Kick Shot as a Remedy for Sudden Attack
Maxim Notkin reviews Round 1 of the FIDE World Cup.
After a first couple of days the tournament is already missing several favorites. One must give the underdogs their due: luck did not play any role in those games. Christiansen from Norway, Huschenbeth from Germany, and Yuffa from Russia, facing Wojtaszek, Naidisch, and Navara respectively, played strong and inspired chess. I feel uneasy and apologize to the readers for omitting their games in my review. The problem is that you cannot find a fitting fragment to illustrate them. Christiansen-Wojtaszek, Huschenbeth-Naiditsch, and Navara-Yuffa deserve to be examined from start to finish in much detail, which is not really our format, especially at this early stage with its abundance of colorful material. All I can do is recommend those games for individual work. One can also add Nihal-Cori to the list, as the Indian junior handled it splendidly.
We will turn our attention to more sparkling and easily digested fragments. For a warm-up, take a look at this simple tactical shot.
Ten moves back the Columbian grandmaster made a correct piece sacrifice and had a chance to equalize the match score, but did not manage to find the strongest moves and ended up in a lost position. White just pinned a rook by 39.Rb1-f1, but the pin hasn't lasted long.
39...Qh6+! White resigns, in view of40.Qxh6 Rxf1#.
Three leading Russian players produced nice examples of a direct attack. Queenside, kingside, or center – they covered them all!
Gan-Erdene - Nepomniachtchi
23...b3! A typical but always stimulating pawn punch signals a kickoff. The black knight is opting for the b4-square and eventually gets there despite the enemy efforts.
24.c3 bxa2+ 25.Kxa2? As Ian pointed out, White has to play 25.Ka1, and after, say, 25...Rcd8 26.Bc5, it is still far from over.
25...Bxd6 26.Qxd6 Nb4+! 27.cxb4. If the king retreats, Black continues by 27...Qc4 as well.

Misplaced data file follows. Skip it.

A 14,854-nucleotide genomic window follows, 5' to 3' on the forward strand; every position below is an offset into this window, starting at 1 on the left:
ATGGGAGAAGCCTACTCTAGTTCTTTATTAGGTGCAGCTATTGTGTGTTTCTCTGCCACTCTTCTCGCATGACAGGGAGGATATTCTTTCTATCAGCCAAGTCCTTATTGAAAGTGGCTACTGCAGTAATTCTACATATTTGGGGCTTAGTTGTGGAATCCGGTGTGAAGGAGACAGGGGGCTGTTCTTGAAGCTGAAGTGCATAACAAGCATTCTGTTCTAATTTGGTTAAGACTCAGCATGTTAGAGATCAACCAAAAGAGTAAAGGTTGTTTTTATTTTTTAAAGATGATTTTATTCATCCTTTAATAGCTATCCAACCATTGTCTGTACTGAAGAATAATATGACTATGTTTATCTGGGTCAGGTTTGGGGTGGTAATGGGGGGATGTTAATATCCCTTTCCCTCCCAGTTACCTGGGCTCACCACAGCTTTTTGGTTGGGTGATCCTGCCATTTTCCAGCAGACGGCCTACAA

27...Qc4+ 28.Ka1. The computer does not find a forced mate after the fearless 28.b3 Qc2+ 29.Ka3 axb4+ 30.Ka4, but its evaluation after the strongest reply 30...Rc3! can not console White.
28...axb4 29.Qd5. Indirectly protecting on а2. 29.Qd3 is refuted simply by29...Ra8+ 30.Kb1 Qa2+ 31.Kc2 Rfc8+ 32.Kd2 Rd8.
29...Qc2! An accurate move, blocking the white king in the corner.
30.Qa5 Ra8 31.Ba7 b3! 32.Qa3. On 32.Rc1 Black needs to react fast and furious: 32...Qxf2! 33.Bxf2 Rxa5+ 34.Kb1 Rfa8, and it turns out that the rook is blocking an escape route for the king. After the text move there is no need to rush: back rank weakness and a pin on the a-file leave White paralyzed.
32...Rfc8 33.Rge1 h6 34.f3 Rc7 35.Bc5 Rxa3+ 36.Bxa3 Ra7 37.Rd8+ Kh7. White resigns.
White uses his pawn as battering rams, smashing black king's cover.
24.g4! hxg4. Here and on the next move Black makes a wrong choice between the recaptures. The engines prefer 24...Nxg4 25.Bxg4 hxg4 26.h5 Ne5 27.hxg6 Rxh1 28.Rxh1 Nxg6 29.Qxg4, and29...Qc4, temporary denying the knight access to f5.
25.h5! gxh5. 25...Rxh5 is stronger: 26.Rxh5 gxh5 27.Qg5+ Ng6, andif28.Ne6!, then28...Qa5! 29.Qh6 Rxe6 30.dxe6 Qf5+ 31.Bd3 Qxe6 32.Qxh5 Nf6 with some fighting chances.
26.Ne6! Qb6. 26...fxe6leads to a mating finale: 27.Qg5+ Kf8 28.Rdf1+ Nf7 29.Rxf7+! Kxf7 30.Rf1+.
28.Bxg4! White utilizes the rooks opposition on the h-file: Black cannot take the bishop 28...hxg4 because of29.Rxh8+ Kxh8 30.Qh6+ Kg8 31.Qg7#.
28...Nde5 29.Qf6. Dmitry keeps playing for a checkmate and misses a quick win: 29.Bxh5 followed by taking on g6.
29...fxe6 30.Bxe6+ Rxe6 31.dxe6 Qc6. In order not to spoil the overall impression from this game, let us agree on a five-second rule, okay?
32.Rhe1? After 32.e7 Qe4+ 33.Ka1 Ng4 34.Qg5 White retains a decisive advantage.
32...Kh7? And after 32...Qf3 33.Qg5 (33.Qxf3? Nxf3 34.e7 Kf7) 33...Qg4 34.Qd8+ Kh7 35.e7 Qf5+ 36.Ka1 Qf7 there is still everything to play for.
33.e7. With the pawn standing on e7, Black is doomed.
33...d5 34.Qf5 Qd6 35.Qxh5+ Kg7 36.Qxh8+. Black resigns.
12.e6. Vasily Papin, playing the World U16 Championship in 2004, pushed the f-pawn– 12.f4 g6 13.f5 Ng7 14.f6 and eventually celebrated a highly valuable these days victory against Maxime Vachier-Lagrave. The 8-time Russian pushes another pawn.
12...g6. Bu Xiangzhi, playing against Yu Yangyi in 2011, took on e6 at once.
13.Nc3 f5. A correspondence game of 2006 saw13...Ng7. The most natural is still13...Bg7, aiming at quick development. Black takes big risks by not dealing with the white pawn, which seriously restricts his forces.